I’m a pretty independent person. I don’t think twice about doing things on my own, and I can spend hours by myself on a Sunday, thoroughly indulging in Kristen-time (which usually includes yuppie sh*t like Pilates, grocery shopping and long walks on the lakefront. Sue me).
And I tend to take that attitude with me when it comes to work, planning trips or even more emotional things like personal problems and family issues. Asking for help often seems like showing weakness or admitting that you’re inexperienced in something. It often feels like imposing on others. At its worst, asking for help feels like exposing yourself as a fraud or an imposter.
Tackling big things in life on your own seems like the noble move and you can probably handle it for awhile. Eventually, however, you’re going to feel the burden on your shoulders, and that stress will manifest itself in your body: sleepless nights, stomach in knots, jaw pain – all that fun stuff.
Get over yourself. It’s time to ask for help. Here’s how.
Reframe Your Thinking
First, it’s time to get rid of your cognitive schema that says “asking for help = weak.” Instead, asking for help should be thought of as a sign of strength. You know what you need, and you’re brave enough to ask for it. In a work setting, asking for help indicates that you’re excited to learn and improve your skill set.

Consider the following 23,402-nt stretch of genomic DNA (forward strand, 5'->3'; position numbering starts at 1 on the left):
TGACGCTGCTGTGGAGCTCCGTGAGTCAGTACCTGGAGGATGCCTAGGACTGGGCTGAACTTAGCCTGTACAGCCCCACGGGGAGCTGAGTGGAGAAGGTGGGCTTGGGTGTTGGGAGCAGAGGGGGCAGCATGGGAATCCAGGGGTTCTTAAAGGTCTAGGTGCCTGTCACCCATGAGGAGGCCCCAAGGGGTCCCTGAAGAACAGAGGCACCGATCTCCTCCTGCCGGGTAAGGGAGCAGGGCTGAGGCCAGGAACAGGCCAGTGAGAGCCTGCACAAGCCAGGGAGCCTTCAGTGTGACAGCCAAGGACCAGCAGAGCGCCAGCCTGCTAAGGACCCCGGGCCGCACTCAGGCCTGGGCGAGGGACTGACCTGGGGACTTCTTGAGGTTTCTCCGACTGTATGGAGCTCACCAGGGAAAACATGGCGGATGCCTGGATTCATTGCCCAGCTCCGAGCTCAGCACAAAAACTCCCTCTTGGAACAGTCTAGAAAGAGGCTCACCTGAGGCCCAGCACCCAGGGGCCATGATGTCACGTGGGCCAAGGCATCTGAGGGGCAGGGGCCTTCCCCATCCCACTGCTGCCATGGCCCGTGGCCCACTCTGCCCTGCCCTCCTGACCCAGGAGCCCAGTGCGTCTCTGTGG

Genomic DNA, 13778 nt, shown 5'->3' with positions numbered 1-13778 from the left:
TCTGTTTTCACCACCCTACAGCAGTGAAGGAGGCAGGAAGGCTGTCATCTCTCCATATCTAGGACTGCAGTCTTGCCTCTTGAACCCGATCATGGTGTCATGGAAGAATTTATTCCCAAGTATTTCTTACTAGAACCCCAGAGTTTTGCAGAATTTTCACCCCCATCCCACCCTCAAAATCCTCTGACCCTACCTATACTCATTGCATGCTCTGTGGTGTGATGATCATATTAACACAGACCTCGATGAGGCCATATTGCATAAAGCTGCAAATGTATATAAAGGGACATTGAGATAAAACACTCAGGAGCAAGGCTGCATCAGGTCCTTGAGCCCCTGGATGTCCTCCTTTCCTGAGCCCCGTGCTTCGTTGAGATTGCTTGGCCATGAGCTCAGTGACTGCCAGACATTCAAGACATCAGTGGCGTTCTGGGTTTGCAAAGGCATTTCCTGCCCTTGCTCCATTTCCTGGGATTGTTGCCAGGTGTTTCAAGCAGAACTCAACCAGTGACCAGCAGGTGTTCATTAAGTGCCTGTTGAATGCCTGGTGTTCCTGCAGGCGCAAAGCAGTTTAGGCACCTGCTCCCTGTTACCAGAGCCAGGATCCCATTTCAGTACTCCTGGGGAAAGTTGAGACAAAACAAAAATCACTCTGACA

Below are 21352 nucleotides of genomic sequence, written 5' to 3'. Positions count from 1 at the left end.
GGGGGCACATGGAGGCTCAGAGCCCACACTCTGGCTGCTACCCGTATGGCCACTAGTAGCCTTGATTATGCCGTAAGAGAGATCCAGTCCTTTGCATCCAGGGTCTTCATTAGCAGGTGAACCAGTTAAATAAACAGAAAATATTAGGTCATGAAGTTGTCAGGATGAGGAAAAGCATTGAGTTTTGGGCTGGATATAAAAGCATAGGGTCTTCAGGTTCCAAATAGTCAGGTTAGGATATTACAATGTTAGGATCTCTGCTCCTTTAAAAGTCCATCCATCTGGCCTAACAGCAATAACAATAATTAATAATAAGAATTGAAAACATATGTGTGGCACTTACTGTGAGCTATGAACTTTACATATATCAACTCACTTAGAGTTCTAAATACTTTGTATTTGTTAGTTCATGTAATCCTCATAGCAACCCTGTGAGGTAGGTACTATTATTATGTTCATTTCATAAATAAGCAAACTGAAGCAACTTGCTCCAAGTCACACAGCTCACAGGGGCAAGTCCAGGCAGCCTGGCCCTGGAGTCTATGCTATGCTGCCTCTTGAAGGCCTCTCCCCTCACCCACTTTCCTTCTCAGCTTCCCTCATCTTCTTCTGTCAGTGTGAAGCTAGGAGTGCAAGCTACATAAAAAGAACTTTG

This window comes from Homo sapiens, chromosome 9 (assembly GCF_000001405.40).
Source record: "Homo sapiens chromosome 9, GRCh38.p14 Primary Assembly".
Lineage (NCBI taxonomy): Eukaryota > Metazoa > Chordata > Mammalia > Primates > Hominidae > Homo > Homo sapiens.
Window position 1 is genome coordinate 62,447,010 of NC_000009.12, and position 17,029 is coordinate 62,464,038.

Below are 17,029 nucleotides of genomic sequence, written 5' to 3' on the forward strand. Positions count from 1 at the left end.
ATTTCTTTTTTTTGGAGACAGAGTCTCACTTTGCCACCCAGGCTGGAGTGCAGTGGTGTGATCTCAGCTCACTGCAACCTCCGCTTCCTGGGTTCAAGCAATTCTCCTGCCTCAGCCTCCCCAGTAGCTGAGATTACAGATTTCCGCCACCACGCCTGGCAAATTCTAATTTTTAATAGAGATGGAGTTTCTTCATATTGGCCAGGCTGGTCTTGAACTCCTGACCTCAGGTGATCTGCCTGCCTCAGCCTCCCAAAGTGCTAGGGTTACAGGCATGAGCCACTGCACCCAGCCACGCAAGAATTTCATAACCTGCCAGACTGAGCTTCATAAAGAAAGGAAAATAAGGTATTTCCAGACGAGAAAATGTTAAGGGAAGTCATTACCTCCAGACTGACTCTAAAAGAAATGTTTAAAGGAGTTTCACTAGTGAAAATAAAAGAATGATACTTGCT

Ask for Something Specific
Saying “I need some help” is a cop-out. It’s too vague for anyone to be able to deliver on. Instead, make your request more specific: “I need a second set of eyes on this press release. Do you think it’s too wordy?”
Relax a Little Bit
Turns out, people like helping others. Research shows that we consistently underestimate the number of people who are willing to help us and the extent to which they’ll go out of their way to assist. In one study, participants asked strangers to do a variety of favors for them, from borrowing cell phones to walking two blocks to show them the way to the campus gym – and the participants were consistently amazed at how willing people were to help. So relax – you’ll probably end up being pleasantly surprised.
Admit it to the person you’re asking for help. Begin your request with, “I’m nervous to ask” or “I’m hesitant to bring this up.” They’ll probably realize that you’re a little intimidated and respond empathetically. Hey, they’ve been there too at some point.
Finally, let your mind go there- you know, the place that fills you with a sense of panic. The worst case scenario. You ask for help, someone says no. Well, you’re no worse off than when you started, and at least now you aren’t wondering whether there was something you could have done to diffuse your stress.
Now that you know how to ask for help, make sure you pay it forward. Next time a clueless tourist asks you for directions on Michigan Avenue, don’t give a heavy sigh and make a show of continuing to text on your cell phone. Put good “helping others” karma out into the universe. After all, ask, and you shall receive.